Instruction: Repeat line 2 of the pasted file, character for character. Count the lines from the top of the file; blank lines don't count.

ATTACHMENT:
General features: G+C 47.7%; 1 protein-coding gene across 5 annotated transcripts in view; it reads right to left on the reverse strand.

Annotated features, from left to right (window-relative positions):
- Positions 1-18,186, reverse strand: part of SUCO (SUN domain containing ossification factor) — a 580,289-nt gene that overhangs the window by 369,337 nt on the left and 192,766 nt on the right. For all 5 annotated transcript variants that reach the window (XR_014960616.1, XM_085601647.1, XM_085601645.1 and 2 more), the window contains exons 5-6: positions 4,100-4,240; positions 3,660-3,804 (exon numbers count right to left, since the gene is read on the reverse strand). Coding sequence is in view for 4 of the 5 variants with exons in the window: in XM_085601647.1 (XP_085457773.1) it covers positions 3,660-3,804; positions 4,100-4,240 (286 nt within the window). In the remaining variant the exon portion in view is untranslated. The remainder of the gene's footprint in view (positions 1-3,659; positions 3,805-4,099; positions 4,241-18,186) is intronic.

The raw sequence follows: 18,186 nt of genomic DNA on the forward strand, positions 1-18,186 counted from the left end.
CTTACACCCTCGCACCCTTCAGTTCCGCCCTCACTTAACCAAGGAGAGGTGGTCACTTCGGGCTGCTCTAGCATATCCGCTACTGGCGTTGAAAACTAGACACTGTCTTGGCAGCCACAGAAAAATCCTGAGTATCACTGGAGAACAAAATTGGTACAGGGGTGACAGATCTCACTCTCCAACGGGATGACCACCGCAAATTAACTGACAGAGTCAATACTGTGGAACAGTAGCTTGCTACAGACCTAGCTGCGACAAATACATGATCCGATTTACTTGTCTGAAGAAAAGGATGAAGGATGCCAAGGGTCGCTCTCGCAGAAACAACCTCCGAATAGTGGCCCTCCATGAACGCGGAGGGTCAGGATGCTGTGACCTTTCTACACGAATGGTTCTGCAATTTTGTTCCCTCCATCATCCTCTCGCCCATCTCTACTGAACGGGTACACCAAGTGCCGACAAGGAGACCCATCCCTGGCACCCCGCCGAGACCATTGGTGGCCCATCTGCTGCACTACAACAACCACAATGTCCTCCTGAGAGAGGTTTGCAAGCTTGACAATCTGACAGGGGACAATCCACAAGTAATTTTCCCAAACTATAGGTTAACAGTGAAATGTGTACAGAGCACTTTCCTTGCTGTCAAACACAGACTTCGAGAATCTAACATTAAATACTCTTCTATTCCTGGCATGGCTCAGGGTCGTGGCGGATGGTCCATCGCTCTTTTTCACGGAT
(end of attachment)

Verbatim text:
Annotated features, from left to right (window-relative positions):